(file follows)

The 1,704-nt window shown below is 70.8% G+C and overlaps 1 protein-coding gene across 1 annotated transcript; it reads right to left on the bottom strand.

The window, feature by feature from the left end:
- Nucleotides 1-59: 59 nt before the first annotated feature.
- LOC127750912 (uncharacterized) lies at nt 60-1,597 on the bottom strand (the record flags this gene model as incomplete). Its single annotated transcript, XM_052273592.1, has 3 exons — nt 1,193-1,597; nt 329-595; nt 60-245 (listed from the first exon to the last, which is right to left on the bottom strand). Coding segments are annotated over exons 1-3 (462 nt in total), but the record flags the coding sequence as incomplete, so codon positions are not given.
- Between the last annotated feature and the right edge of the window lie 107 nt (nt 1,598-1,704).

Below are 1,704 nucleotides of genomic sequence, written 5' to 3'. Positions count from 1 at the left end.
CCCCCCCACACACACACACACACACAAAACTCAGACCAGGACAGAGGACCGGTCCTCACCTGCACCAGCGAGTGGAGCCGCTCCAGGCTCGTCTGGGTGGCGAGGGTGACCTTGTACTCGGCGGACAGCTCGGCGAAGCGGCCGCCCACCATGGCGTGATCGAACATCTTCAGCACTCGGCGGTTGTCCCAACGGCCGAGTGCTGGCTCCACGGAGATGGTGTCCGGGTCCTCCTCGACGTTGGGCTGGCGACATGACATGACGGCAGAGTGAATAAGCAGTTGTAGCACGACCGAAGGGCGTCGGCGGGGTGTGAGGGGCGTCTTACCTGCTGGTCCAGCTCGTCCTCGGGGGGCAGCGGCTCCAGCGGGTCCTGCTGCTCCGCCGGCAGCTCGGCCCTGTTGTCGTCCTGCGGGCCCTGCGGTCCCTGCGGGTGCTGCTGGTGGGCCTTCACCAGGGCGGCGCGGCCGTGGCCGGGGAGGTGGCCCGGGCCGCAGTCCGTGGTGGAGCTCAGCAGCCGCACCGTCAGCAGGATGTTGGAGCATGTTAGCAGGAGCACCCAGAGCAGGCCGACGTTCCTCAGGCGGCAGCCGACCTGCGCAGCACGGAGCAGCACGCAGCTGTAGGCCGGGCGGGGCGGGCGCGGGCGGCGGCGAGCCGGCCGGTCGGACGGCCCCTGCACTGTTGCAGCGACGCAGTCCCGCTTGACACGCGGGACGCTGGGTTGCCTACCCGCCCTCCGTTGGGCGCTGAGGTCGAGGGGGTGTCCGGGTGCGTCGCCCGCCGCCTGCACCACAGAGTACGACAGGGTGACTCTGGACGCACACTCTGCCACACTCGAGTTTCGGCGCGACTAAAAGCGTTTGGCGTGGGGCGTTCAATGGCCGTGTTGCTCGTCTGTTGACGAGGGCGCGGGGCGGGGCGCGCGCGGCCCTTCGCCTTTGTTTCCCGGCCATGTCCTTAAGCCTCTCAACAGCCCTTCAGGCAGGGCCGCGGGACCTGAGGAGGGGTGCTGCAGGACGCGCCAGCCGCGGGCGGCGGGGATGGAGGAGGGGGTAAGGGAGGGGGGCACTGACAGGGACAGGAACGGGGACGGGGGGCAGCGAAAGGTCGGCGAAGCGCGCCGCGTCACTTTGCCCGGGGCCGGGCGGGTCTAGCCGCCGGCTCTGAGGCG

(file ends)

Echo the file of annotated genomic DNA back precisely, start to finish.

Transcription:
The 1,704-nt window shown below is 70.8% G+C and overlaps 1 protein-coding gene across 1 annotated transcript; it reads right to left on the bottom strand.

The window, feature by feature from the left end:
- Nucleotides 1-59: 59 nt before the first annotated feature.
- LOC127750912 (uncharacterized) lies at nt 60-1,597 on the bottom strand (the record flags this gene model as incomplete). Its single annotated transcript, XM_052273592.1, has 3 exons — nt 1,193-1,597; nt 329-595; nt 60-245 (listed from the first exon to the last, which is right to left on the bottom strand). Coding segments are annotated over exons 1-3 (462 nt in total), but the record flags the coding sequence as incomplete, so codon positions are not given.
- Between the last annotated feature and the right edge of the window lie 107 nt (nt 1,598-1,704).

Below are 1,704 nucleotides of genomic sequence, written 5' to 3'. Positions count from 1 at the left end.
CCCCCCCACACACACACACACACACAAAACTCAGACCAGGACAGAGGACCGGTCCTCACCTGCACCAGCGAGTGGAGCCGCTCCAGGCTCGTCTGGGTGGCGAGGGTGACCTTGTACTCGGCGGACAGCTCGGCGAAGCGGCCGCCCACCATGGCGTGATCGAACATCTTCAGCACTCGGCGGTTGTCCCAACGGCCGAGTGCTGGCTCCACGGAGATGGTGTCCGGGTCCTCCTCGACGTTGGGCTGGCGACATGACATGACGGCAGAGTGAATAAGCAGTTGTAGCACGACCGAAGGGCGTCGGCGGGGTGTGAGGGGCGTCTTACCTGCTGGTCCAGCTCGTCCTCGGGGGGCAGCGGCTCCAGCGGGTCCTGCTGCTCCGCCGGCAGCTCGGCCCTGTTGTCGTCCTGCGGGCCCTGCGGTCCCTGCGGGTGCTGCTGGTGGGCCTTCACCAGGGCGGCGCGGCCGTGGCCGGGGAGGTGGCCCGGGCCGCAGTCCGTGGTGGAGCTCAGCAGCCGCACCGTCAGCAGGATGTTGGAGCATGTTAGCAGGAGCACCCAGAGCAGGCCGACGTTCCTCAGGCGGCAGCCGACCTGCGCAGCACGGAGCAGCACGCAGCTGTAGGCCGGGCGGGGCGGGCGCGGGCGGCGGCGAGCCGGCCGGTCGGACGGCCCCTGCACTGTTGCAGCGACGCAGTCCCGCTTGACACGCGGGACGCTGGGTTGCCTACCCGCCCTCCGTTGGGCGCTGAGGTCGAGGGGGTGTCCGGGTGCGTCGCCCGCCGCCTGCACCACAGAGTACGACAGGGTGACTCTGGACGCACACTCTGCCACACTCGAGTTTCGGCGCGACTAAAAGCGTTTGGCGTGGGGCGTTCAATGGCCGTGTTGCTCGTCTGTTGACGAGGGCGCGGGGCGGGGCGCGCGCGGCCCTTCGCCTTTGTTTCCCGGCCATGTCCTTAAGCCTCTCAACAGCCCTTCAGGCAGGGCCGCGGGACCTGAGGAGGGGTGCTGCAGGACGCGCCAGCCGCGGGCGGCGGGGATGGAGGAGGGGGTAAGGGAGGGGGGCACTGACAGGGACAGGAACGGGGACGGGGGGCAGCGAAAGGTCGGCGAAGCGCGCCGCGTCACTTTGCCCGGGGCCGGGCGGGTCTAGCCGCCGGCTCTGAGGCG